Today, visit to the jungle. iT has hosted 300 to 400 people a few months ago, but police put the pressure on the number of exiles to be lower. An ancient jungle was burned by police in November, and part of the current in February, at the end of the cold. Exiles who had taken shelter in a nearby shed during the winter were driven out quickly by police.
It is difficult to say how many people are currently there, cabins are scattered and hidden by vegetation and terrain features. The cabins are solidly built, surrounded by a ditch to drain rainwater, Pakistanis have a home amenagé clay cooking saving wood.
It's them we visit first. They come from different parts of Pakistan, and speak Urdu or Punjabi. They usually want to go to Austria or Germany, they think most hospitable countries to Pakistanis.
Pashtuns neighbors come step by step to mingle with the conversation, and we'll talk to one of their huts at the end of our visit. They have not necessarily specific goal in Europe, they are curious of all countries and have many questions. For now their goal is to enter the Schengen area. Among them, a boy of 11 years and several teenagers.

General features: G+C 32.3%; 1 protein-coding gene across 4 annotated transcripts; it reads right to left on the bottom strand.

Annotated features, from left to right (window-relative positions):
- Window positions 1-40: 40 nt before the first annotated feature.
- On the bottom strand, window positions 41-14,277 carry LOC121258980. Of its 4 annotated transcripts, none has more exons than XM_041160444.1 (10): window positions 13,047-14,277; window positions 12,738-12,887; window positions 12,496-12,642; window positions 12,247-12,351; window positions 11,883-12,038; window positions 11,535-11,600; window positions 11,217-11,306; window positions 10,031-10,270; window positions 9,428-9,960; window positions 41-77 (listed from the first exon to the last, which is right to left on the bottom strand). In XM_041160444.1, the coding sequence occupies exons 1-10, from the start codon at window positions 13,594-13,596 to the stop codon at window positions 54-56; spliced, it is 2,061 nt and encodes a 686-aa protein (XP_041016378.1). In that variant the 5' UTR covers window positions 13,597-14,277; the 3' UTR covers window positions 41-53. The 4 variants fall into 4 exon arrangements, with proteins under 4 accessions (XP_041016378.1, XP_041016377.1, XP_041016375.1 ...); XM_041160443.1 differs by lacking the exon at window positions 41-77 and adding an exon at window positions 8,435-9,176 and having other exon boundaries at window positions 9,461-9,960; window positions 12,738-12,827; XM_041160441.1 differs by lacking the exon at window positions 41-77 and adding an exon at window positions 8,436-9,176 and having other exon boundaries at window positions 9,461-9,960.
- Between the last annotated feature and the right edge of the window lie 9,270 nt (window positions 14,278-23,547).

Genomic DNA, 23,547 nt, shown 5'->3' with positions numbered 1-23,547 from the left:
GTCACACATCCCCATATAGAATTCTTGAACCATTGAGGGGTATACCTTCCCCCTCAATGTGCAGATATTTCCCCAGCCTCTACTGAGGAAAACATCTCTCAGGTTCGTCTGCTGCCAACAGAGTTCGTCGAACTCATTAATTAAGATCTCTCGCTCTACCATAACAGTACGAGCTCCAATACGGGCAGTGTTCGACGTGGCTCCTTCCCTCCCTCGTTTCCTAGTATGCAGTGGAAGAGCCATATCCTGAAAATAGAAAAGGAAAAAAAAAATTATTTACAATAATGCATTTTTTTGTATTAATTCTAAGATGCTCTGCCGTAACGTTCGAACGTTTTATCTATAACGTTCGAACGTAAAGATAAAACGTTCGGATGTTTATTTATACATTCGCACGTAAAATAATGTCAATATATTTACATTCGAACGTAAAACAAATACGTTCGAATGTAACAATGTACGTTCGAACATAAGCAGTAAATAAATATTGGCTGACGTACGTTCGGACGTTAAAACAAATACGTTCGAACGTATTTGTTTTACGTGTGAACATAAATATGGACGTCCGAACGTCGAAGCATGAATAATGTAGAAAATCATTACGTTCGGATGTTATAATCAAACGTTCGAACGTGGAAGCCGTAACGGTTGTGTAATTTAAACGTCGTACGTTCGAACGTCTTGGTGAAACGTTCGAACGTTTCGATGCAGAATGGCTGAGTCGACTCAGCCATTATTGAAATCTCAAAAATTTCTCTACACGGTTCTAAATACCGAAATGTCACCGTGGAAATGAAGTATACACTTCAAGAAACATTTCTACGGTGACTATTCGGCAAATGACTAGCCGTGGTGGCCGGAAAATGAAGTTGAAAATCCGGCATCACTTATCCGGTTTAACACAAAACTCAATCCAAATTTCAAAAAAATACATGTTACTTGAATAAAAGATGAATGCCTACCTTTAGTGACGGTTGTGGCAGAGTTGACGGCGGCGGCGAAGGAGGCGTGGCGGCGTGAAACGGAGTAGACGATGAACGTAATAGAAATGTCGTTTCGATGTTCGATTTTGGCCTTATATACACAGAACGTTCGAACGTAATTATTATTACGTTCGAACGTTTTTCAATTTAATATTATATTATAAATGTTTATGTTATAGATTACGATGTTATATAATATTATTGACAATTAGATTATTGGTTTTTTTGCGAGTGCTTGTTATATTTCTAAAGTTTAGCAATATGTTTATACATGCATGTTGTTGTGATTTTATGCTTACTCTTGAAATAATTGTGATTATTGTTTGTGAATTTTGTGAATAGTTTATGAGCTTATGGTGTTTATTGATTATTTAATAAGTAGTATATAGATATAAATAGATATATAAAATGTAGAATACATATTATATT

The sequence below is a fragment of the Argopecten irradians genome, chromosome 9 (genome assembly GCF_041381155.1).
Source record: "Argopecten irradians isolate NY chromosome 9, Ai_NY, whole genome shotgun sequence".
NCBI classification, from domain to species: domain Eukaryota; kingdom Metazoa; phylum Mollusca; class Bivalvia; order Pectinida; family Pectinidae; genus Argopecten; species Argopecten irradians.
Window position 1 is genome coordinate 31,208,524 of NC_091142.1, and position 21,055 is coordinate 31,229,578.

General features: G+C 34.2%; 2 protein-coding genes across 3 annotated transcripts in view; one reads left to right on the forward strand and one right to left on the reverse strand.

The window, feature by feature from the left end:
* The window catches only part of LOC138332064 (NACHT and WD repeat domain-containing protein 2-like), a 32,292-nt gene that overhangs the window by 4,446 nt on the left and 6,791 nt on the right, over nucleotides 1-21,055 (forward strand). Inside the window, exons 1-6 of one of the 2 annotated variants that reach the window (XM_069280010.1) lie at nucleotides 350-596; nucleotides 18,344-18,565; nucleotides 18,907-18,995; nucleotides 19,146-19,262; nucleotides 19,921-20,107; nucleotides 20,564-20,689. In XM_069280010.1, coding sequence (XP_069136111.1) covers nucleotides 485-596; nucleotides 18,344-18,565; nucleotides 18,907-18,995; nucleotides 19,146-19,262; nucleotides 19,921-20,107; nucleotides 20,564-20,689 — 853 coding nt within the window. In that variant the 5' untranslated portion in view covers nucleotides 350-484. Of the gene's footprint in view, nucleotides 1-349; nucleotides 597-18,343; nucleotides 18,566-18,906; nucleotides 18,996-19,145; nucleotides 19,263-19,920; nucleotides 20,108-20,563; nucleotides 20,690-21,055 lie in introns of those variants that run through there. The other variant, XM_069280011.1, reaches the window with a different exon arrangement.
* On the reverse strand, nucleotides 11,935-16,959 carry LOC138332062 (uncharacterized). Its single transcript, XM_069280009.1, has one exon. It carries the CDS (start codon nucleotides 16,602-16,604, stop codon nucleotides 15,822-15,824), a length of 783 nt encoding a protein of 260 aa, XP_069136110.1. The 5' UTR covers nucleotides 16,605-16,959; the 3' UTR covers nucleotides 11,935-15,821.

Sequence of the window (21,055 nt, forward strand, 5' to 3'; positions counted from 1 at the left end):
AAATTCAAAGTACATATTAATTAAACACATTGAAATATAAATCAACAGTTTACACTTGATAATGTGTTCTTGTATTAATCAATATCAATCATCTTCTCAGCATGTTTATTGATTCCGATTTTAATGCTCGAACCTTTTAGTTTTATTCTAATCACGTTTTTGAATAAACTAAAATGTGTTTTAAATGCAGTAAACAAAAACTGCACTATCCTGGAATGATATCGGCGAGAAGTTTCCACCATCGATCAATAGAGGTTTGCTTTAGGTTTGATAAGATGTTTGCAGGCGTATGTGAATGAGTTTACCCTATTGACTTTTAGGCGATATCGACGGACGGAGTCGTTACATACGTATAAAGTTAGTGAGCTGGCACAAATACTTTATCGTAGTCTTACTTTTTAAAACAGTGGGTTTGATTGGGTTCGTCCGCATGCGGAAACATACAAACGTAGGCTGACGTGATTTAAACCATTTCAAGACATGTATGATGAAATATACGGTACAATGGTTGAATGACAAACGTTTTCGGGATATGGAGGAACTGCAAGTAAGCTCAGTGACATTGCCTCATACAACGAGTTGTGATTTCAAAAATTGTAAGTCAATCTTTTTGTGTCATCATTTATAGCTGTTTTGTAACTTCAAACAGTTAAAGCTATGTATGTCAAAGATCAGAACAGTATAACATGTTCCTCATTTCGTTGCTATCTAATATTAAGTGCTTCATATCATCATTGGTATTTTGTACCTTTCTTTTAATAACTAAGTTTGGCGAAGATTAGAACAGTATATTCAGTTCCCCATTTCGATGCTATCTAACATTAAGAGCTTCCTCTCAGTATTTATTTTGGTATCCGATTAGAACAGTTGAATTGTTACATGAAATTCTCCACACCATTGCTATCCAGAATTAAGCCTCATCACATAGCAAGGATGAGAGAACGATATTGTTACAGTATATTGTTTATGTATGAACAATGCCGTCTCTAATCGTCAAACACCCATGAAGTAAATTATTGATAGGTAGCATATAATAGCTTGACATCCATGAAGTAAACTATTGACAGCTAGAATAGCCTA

A neighboring hut is inhabited by a family. The father, a Pashtun, has gone to the market. He was left alone in Europe, arrived in Britain, where he sought refugee status. He had been dismissed and sent back to Afghanistan. There feels threatened, he hit the road again with his family. The mother, Hazara, was in high school in Iran, and speak good English. As Afghan, she could not pay tuition fees at university in Iran, and as a woman could not access it in Afghanistan. They have a 5 year old girl, and wife is 4 months pregnant.
Apart from this family, we find only men.
The exiles are supported by a group linked to the Catholic Church and a group of women in Subotica, and few people as individuals. This is essentially humanitarian support.